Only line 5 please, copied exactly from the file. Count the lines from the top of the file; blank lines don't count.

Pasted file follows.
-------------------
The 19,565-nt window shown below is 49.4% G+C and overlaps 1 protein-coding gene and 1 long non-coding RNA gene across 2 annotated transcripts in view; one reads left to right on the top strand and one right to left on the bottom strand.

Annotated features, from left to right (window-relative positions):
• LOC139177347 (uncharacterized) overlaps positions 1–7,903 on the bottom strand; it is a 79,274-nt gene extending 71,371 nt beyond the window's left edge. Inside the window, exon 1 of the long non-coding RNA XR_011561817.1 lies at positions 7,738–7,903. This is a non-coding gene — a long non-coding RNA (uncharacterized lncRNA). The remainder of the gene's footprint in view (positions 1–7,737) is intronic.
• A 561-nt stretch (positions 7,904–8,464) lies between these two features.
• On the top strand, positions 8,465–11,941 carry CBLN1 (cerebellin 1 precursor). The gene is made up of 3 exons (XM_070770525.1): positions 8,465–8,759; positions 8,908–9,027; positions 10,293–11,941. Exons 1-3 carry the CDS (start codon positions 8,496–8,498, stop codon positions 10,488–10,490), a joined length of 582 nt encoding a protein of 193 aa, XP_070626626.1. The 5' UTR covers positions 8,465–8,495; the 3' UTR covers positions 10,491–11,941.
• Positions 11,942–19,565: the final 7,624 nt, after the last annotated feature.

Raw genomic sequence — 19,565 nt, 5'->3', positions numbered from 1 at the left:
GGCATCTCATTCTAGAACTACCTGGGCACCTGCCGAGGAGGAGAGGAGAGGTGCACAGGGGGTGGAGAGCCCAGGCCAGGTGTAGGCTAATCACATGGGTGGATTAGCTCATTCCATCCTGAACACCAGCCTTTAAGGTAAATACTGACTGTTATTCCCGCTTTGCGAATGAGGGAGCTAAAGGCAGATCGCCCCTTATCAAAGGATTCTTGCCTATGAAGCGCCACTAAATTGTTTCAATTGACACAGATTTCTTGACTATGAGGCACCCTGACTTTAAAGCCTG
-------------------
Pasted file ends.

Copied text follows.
• On the top strand, positions 8,465–11,941 carry CBLN1 (cerebellin 1 precursor). The gene is made up of 3 exons (XM_070770525.1): positions 8,465–8,759; positions 8,908–9,027; positions 10,293–11,941. Exons 1-3 carry the CDS (start codon positions 8,496–8,498, stop codon positions 10,488–10,490), a joined length of 582 nt encoding a protein of 193 aa, XP_070626626.1. The 5' UTR covers positions 8,465–8,495; the 3' UTR covers positions 10,491–11,941.